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Witsel, M 2008, 'Transcultural teachers: experiences of academics teaching tourism and hospitality in multicultural and transnational contexts', PhD thesis, Southern Cross University, Lismore, NSW.

Copyright M Witsel 2008


The rapid growth in internationalisation of education has led to the point where Australia has become a world leader in transnational education. Simultaneously, the provision of hospitality and tourism management education has developed rapidly from its inception in 1974 with numbers of international students rising steadily. Although robust research into the international student experience has been conducted, the impact of these changes upon tertiary academics has received little attention from researchers.

Within this context, this research project aims to develop a better understanding of academics’ experiences of teaching tourism and hospitality in transcultural settings. More specifically, the study seeks to discover the impacts of working in a multicultural, multinational and multilingual environment on the tourism and hospitality academic (Objective One), and to explore the concept of competence in multicultural and transnational teaching (Objective Two).

This thesis is presented in five stages. The first stage considers the formative background to the research, and explores literature and concepts surrounding transcultural contexts of higher education. The current state of internationalisation of tourism and hospitality higher education in Australia is outlined, and gaps in the research field are highlighted. This section observes a need for transcultural competence in teaching.

Stage Two addresses methodological considerations and explores the use of interpretive phenomenological methodology for gaining a greater understanding of the lived experiences of academics teaching in transcultural contexts. The practice and philosophies surrounding phenomenology, interviewing, and transcribing talk are critically examined. This stage also proposes the use of mind mapping as a tool for qualitative research analysis.

Employing the interpretive methodologies outlined in the previous stage, Stage Three considers Objective One by addressing the research question ‘What are the concerns and constraints experienced by academics teaching in transnational and multicultural contexts?’ In keeping with a phenomenological approach which encourages testing initial intuitions by subjecting them to critical evaluation, this section incorporates a peer-reviewed paper written by the researcher. Findings showed that academics experienced concerns and constraints relating to their sense of self, the intercultural other (the students) and the temporal and education environment in which they are situated. Stage Three also addresses the second research question, ‘What influences the positive experiences of academics teaching in transnational and multicultural contexts?’ Findings showed that travel and journeying (both physical and metaphorical) were highly significant, beneficial, and contributed greatly to emotional well-being as they allowed the academics to experience joy in transcultural teaching.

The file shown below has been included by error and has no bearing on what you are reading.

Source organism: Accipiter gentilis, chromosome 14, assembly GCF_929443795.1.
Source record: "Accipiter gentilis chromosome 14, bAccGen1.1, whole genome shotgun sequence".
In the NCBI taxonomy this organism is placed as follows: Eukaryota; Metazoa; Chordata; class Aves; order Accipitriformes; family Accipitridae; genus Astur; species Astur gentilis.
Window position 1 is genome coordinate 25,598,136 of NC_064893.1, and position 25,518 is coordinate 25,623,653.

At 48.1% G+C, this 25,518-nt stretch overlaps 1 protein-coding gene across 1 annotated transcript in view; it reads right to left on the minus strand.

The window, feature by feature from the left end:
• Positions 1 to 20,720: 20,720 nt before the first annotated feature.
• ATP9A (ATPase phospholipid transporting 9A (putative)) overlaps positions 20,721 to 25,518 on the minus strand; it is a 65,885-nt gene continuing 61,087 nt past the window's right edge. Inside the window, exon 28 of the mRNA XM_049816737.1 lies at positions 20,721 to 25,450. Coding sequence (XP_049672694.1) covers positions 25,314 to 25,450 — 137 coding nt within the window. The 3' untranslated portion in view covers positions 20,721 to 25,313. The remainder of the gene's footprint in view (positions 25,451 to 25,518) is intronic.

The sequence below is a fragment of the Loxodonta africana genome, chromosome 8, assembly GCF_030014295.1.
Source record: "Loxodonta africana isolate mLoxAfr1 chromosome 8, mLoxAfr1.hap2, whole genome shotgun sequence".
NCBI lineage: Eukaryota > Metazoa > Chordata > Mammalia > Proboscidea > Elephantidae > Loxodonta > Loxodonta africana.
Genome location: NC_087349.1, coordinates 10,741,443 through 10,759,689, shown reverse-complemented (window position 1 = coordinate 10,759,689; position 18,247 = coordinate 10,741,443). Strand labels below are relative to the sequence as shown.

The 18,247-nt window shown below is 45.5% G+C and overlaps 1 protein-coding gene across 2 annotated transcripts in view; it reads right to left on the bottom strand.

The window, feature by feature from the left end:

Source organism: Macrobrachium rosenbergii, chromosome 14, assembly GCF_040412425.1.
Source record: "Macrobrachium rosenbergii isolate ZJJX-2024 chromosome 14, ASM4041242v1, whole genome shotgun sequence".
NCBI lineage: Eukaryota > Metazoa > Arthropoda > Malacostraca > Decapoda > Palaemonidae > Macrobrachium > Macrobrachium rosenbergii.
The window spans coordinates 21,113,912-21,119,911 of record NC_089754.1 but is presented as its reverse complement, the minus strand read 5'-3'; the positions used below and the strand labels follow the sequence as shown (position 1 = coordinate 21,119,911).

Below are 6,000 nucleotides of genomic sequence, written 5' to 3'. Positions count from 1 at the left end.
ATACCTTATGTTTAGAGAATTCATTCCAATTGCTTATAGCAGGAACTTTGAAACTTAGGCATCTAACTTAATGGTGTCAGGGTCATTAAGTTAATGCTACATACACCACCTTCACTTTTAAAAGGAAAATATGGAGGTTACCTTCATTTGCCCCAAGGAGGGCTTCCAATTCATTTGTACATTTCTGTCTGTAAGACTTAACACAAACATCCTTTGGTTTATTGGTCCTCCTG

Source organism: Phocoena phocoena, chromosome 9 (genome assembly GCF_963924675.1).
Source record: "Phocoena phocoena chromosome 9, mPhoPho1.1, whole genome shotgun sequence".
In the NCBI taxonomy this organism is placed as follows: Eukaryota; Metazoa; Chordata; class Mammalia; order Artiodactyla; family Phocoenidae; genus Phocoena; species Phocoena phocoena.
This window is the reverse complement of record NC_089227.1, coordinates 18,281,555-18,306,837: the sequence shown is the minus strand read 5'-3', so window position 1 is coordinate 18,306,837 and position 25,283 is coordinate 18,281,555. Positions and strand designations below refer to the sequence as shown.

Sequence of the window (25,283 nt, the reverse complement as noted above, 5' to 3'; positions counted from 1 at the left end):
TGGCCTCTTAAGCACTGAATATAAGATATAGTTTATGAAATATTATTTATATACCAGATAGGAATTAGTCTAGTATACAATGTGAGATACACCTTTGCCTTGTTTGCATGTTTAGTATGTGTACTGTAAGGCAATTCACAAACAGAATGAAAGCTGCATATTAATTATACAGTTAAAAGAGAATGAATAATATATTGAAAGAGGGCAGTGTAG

Stage Four addresses the second research objective and incorporates two research questions. The question ‘How are academics’ intercultural competences in multicultural education formed?’ involved the theoretical delineation of the specific research area through an in-depth systematic literature review in order to develop a holistic explanatory model. The model considers epistemology and ontology of teaching practice, and contains four quadrants: self-knowledge, values, knowledge and skills. The final research question, ‘How do successful international tourism and hospitality educators embody and integrate competence in their teaching within multicultural and transnational classrooms?’ entailed close phenomenological analysis of the narrated experiences of four academics who had not only derived much enjoyment from their transcultural teaching, but had been publicly recognised by peers and by their universities as being successful teachers. The narrated experiences, approaches and opinions of these academics are analysed and organised according to the model and are explored under the headings Epistemology – which includes ‘cultural knowledge’ and ‘skills’; and Ontology, which covers ‘values’ and ‘self’.

Stage Five considers the implications and significance of this research for higher education. The thesis contributes not only to research into teaching and internationalisation of education, but also makes original contributions to qualitative research methodology.